I didn’t count the major changes in Savva’s tale but he cycles through quite a few lives in the book (I’ll go lightly to avoid spoilers), serving as a rat catcher at the Tretyakov Gallery and having to co-habit, albeit briefly, with a parrot named Iggy, a situation not fated to end well. My favorite of Savva’s hosts is a young Kirgiz man who rescues Savva after he’s attacked and left badly injured. After Askar is fired from his job at Gorky Park (there’s been smoking…) he finds work as a bicycle deliveryman and brings Savva with him. (They even deliver food to a theater in a scene that seems to include Sluzhitel’ in a cameo appearance.) Beyond additional lovely descriptions of Moscow during that period – the city filled with morning sun, puddles drying after a night downpour, everything looking harmonious and beautiful, a look I love so much – Askar, a migrant living under tenuous conditions with friends who’ve pooled their money for Savva’s care and feeding, was my favorite of the human characters in the novel. That’s partly because of his big heart but I also wonder if I found Askar (and the last pair of people who care for Savva) the most convincing or fitting of the humans in the book because he lives on the margins of contemporary Moscow life, giving him something in common with Savva, who’s a wanderer. Savva wants to see the world (or at least Moscow) and even gives the impression of being something of an existentialist with a phobia for commitment, too. At least, that is, until he meets a beautiful young cat, in some of the book’s nicest passages.

I could go on and on about favorite passages – why Savva’s fired from the Tretyakov, psychedelic experiments with valerian tooth drops, or his life in a doghouse with his love and a dog – but will sum up by agreeing with Vodolazkin’s assessment, in his introduction to Savely’s Days, that Sluzhitel’ draws on his acting skills and becomes a full-fledged cat in the novel. Of course that’s all too easy for me to say because a) I’ve never been a cat and b) my own two cats don’t seem to write. (They do read and translate with me, though, so perhaps they’re holding out on us?) Sluzhitel’ is so good at writing about a cat’s life that, though I enjoyed the entire book, I found Savva’s descriptions of his own life more convincing than his passages about his humans’ backstories. The humans’ stories felt like slivers of a portrait of Moscow in the twenty-first century, but they only really came alive for me when Savva was interacting with his people in some way, by climbing into the teapot, observing Vitya’s grandmother, or making sushi deliveries. Or sitting inside someone’s coat on a park bench during a time of mourning.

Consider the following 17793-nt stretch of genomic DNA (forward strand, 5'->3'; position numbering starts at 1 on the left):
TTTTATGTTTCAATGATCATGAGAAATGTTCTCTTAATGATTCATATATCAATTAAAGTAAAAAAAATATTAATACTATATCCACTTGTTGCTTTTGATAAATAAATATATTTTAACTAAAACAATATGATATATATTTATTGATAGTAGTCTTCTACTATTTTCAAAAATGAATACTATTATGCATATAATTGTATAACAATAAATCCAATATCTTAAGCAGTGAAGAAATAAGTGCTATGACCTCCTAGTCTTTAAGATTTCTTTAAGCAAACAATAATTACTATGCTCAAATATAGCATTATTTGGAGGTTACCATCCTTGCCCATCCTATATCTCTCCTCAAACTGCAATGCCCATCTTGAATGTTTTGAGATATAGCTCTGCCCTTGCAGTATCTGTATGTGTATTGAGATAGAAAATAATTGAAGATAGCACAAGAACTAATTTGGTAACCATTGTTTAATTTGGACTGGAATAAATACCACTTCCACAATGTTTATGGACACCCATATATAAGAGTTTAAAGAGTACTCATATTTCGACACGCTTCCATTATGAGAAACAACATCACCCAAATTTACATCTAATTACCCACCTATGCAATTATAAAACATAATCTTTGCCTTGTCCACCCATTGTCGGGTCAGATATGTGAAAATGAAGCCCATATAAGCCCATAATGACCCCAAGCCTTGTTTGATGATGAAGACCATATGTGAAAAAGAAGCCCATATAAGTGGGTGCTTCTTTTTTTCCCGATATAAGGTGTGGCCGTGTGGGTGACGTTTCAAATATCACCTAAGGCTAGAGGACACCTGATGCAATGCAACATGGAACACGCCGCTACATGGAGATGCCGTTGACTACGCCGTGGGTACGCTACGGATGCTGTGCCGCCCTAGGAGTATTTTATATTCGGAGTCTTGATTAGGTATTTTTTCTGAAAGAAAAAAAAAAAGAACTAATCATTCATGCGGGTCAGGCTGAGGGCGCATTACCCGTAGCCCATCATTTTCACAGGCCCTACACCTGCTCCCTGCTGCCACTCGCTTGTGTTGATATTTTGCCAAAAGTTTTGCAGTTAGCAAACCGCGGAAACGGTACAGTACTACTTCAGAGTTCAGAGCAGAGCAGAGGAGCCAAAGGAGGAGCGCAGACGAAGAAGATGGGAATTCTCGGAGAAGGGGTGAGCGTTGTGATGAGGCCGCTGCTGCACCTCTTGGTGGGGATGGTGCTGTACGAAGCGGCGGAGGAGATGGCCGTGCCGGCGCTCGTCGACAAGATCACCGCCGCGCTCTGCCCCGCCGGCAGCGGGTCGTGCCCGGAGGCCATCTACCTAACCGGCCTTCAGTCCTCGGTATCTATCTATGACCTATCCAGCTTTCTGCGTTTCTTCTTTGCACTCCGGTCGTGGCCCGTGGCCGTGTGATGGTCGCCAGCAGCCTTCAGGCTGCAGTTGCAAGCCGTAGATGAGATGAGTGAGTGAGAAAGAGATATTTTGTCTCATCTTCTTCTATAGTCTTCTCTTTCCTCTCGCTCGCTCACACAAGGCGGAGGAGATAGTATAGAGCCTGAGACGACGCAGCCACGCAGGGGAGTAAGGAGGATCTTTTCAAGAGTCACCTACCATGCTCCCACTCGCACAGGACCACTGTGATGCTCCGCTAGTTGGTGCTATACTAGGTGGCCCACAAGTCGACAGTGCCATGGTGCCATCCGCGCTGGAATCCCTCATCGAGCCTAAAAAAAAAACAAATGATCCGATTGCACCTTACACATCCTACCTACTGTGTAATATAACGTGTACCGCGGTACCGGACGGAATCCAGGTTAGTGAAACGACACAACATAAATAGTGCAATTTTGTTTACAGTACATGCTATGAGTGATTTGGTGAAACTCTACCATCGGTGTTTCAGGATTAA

Edwina translating Vodolazkin’s Aviator.
Somehow (don’t ask me how since I’m not sure I understand it myself) this doesn’t just feel like a matter of Shklovsky’s остранение (ostranenie, defamiliarization), something else Vodolazkin mentions in his introduction. It feels to me as if Sluzhitel’ isn’t just showing the world from a novel (sorry) perspective. He’s an actor who’s an author (and an author who’s an actor) and channels his inner catness to thoroughly inhabit a character who’s not even of his own species. In doing so, he manages to find an internal logic for his text that makes the feline perspective feel perfectly natural, as if it’s not just a literary device. Savva may be a cat but he can tell a story – an exceedingly rare quality these days – at least as well as he can chase his tail. Maybe I’m too willing to suspend my disbelief and/or maybe I’m too close to cats to be objective, but what makes Savva such a successful figure for me is that, yes, fine, he’s able to read, to understand human dialogue, and to write, but he’s a cat. And he wants to be a cat, to chase his tail, to try valerian, and not to answer to humans. Or to become a human. Just like my two officemates, who often lie on my desk and make themselves available for patting when I’m working on difficult passages (it helps!) but leave the room as soon as I start reading out loud, though perhaps that’s because they can’t relate to my books since I have yet to translate a book narrated by a cat.

Disclaimers: A friend provided me with an electronic copy of Savely’s Days; I’m going to buy a print copy in Moscow next month. I’ve also corresponded a bit with Grigory Sluzhitel’.

Up next: Sergei Kuznetsov’s Teacher Dymov, Janet Fitch’s The Revolution of Marina M., and Vladimir Sharov’s The Rehearsals in Oliver Ready’s translation. And Vladimir Danikhnov’s weird Lullaby, a Booker finalist about serial killings that has shades of Platonov. I’m also working on my Big Book reading, with Alexander Arkhangelsky’s Бюро проверки (Verification Bureau), which has finally taken a dramatic turn.